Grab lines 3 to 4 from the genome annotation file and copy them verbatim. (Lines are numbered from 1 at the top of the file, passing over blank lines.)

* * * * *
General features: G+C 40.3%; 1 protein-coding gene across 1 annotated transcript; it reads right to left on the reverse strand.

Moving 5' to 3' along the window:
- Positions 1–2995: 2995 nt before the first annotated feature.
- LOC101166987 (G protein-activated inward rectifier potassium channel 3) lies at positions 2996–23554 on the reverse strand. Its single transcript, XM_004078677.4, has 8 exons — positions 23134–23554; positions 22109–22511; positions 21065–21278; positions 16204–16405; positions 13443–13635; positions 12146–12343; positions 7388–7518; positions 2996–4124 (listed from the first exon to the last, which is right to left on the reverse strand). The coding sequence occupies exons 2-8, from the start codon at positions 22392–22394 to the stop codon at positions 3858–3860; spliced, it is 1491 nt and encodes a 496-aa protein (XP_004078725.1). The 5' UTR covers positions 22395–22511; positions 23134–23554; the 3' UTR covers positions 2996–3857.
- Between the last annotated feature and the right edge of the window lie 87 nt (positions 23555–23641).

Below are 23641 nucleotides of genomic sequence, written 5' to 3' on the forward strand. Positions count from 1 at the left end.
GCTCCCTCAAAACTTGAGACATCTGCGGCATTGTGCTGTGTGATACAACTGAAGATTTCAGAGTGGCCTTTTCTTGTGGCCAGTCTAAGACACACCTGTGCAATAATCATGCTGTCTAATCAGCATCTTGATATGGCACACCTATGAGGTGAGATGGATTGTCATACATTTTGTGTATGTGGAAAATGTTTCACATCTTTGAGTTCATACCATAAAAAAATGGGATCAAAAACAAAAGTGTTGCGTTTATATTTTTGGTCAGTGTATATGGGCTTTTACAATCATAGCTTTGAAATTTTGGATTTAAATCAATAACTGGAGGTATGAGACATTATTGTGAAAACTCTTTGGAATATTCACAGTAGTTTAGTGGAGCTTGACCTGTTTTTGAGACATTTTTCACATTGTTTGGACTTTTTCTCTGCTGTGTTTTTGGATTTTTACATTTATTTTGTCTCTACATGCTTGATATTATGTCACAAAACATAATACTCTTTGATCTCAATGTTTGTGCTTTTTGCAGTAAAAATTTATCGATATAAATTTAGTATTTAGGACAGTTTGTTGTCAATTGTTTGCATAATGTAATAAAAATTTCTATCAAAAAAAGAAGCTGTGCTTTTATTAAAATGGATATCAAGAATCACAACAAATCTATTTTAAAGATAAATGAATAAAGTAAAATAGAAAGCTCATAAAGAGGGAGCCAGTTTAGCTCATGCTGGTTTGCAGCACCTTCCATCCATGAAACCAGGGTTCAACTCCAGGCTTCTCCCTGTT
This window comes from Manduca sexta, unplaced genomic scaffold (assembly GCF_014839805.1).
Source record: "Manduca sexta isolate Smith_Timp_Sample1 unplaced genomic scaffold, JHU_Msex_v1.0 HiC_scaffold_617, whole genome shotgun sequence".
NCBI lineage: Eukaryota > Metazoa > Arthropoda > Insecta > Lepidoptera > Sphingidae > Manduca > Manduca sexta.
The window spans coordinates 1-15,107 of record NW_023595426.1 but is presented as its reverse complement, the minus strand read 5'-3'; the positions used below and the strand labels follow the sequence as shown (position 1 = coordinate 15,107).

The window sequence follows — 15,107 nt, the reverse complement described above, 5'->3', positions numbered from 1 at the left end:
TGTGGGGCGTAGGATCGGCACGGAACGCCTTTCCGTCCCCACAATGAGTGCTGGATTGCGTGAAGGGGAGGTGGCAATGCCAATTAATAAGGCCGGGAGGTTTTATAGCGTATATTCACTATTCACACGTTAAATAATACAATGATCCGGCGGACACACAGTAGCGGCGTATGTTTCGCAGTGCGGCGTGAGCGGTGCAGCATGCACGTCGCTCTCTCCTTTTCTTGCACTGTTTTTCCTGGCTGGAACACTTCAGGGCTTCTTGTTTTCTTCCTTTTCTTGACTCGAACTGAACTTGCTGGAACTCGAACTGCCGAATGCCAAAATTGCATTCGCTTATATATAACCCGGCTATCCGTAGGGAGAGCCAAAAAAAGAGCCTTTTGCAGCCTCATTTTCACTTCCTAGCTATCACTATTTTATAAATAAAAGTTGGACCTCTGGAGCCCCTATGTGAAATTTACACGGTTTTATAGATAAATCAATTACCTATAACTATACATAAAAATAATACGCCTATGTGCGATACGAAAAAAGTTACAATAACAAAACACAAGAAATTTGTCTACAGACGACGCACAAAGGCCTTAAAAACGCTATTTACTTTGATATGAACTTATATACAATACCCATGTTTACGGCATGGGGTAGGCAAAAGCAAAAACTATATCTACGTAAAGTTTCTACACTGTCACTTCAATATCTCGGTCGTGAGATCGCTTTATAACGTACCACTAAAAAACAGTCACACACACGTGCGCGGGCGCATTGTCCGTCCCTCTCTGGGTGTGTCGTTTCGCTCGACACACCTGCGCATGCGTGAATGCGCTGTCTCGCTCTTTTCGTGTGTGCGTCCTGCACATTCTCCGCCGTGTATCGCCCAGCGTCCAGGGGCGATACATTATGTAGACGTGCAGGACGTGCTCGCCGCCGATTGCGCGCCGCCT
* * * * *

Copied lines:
- Positions 1–2995: 2995 nt before the first annotated feature.
- LOC101166987 (G protein-activated inward rectifier potassium channel 3) lies at positions 2996–23554 on the reverse strand. Its single transcript, XM_004078677.4, has 8 exons — positions 23134–23554; positions 22109–22511; positions 21065–21278; positions 16204–16405; positions 13443–13635; positions 12146–12343; positions 7388–7518; positions 2996–4124 (listed from the first exon to the last, which is right to left on the reverse strand). The coding sequence occupies exons 2-8, from the start codon at positions 22392–22394 to the stop codon at positions 3858–3860; spliced, it is 1491 nt and encodes a 496-aa protein (XP_004078725.1). The 5' UTR covers positions 22395–22511; positions 23134–23554; the 3' UTR covers positions 2996–3857.